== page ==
Bernard O'Rourke



I write words about the arts, music and cinema. I also shoot and edit videos, and write fiction.

CIACLA - bringing Irish culture to Los Angeles

Bernard O'Rourke writes for Culture about CIACLA, the Contemporary Irish Arts Center Los Angeles, an exciting new project promoting contemporary Irish culture in Los Angeles. It's no understatement to say that the packed out launch of CIACLA in Bergamot Station, Santa Monica earlier this month felt like a real moment of celebration for all involved.
Toe-tapping trad combined with a soaring post-rock soundscape? Túcan is your band

You'd be forgiven for failing to see the similarities between a toe-tapping trad session and a soaring post-rock soundscape, but Túcan blend the two so seamlessly it's hard to spot where one facet of their sound ends and the other begins. The endlessly eclectic and inventive Irish instrumental act have just released their second album 'Towers'.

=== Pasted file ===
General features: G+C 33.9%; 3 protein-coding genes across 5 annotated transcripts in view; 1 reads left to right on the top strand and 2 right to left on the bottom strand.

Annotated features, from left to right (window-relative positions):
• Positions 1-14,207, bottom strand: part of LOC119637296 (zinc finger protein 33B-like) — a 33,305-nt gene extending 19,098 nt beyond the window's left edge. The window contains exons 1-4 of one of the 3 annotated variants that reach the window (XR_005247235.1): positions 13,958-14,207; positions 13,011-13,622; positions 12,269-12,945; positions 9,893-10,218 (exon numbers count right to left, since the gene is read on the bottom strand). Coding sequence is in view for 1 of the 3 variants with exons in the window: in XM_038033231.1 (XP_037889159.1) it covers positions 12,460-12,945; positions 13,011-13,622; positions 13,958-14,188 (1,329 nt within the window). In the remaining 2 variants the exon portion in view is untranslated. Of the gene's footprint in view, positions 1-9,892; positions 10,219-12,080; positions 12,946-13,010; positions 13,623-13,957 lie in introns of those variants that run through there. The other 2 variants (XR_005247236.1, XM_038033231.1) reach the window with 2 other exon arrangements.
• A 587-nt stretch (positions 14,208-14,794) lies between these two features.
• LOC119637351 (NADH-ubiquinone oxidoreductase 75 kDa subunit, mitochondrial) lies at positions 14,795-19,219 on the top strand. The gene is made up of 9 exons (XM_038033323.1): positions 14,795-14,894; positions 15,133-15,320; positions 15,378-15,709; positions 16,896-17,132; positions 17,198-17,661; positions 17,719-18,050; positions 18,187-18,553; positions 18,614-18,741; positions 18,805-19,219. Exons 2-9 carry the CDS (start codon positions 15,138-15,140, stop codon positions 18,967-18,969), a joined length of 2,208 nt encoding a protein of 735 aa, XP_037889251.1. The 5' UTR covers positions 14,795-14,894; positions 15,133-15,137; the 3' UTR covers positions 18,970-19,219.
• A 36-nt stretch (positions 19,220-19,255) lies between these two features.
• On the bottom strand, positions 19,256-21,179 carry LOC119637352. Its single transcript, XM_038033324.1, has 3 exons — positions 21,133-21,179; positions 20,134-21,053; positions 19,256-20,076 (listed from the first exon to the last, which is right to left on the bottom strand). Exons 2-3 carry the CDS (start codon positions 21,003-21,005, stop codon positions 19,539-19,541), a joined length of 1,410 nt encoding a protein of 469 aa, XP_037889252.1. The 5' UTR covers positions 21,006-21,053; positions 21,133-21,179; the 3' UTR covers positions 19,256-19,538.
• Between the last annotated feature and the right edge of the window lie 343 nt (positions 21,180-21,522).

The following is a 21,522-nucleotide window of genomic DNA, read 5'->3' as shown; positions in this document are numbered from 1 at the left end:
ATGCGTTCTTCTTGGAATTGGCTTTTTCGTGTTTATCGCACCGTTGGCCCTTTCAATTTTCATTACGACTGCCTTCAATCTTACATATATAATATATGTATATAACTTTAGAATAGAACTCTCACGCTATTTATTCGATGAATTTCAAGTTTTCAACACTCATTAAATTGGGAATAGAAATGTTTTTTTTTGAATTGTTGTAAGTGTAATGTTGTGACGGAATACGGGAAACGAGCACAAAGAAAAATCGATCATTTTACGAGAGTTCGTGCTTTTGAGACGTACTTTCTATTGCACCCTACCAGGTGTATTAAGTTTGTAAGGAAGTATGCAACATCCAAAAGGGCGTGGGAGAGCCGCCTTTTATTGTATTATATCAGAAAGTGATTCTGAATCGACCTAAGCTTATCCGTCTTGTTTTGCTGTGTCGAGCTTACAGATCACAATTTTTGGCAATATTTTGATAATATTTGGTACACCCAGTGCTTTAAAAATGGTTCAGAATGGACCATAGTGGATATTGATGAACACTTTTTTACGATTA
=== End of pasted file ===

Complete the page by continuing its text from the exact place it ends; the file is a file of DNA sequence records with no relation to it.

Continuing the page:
Why Jinx Lennon is an important artist

There's a lyric on the manic, discoish lead single of Past Pupil Stay Sane that goes: " Man in the pub said play Neil Young / Or a Leonard Cohen song / Play us something we can all sing along / we're tired of listening to your shitty oul sounds ".

St. Vincent | Interview

Electric Picnic doesn't tend to repeat itself. While familiar Irish bands will pop up again and again, the international acts rarely make a repeat appearance. So St. Vincent must be doing something special to be back for a second year running.

Courtney Barnett - Sometimes I Sit... | Album Review

With Australian singer-songwriter Courtney Barnett having practically blown the roof off a recent Whelan's show with a barrage of grungy riffs , it'd be reasonable to expect an similar garage rock intensity present on her debut album 'Sometimes I Sit and Think, And Sometimes I Just Sit'.

Fangclub - Plec Picks 2017

Every year the GoldenPlec community of writers and photographers (50+) come together to vote on their ones to watch for the upcoming year. After pulling the votes together, we select our 'Plec Picks' for 2017. We have classical artists alongside rap, jazz, funk, grunge and anything in between.

Review | The Wonder by Emma Donoghue

The first thing likely to strike any Irish reader of Emma Donoghue's new novel is the contempt its narrator holds for the Irish. Sure, it may be the obsessively catholic and dismally poor rural Ireland of the 1850s, but it's hard not to see a certain analogue of today's country in the image Donoghue paints - less a literal reflection of said attitudes and more a residual taint of their presence.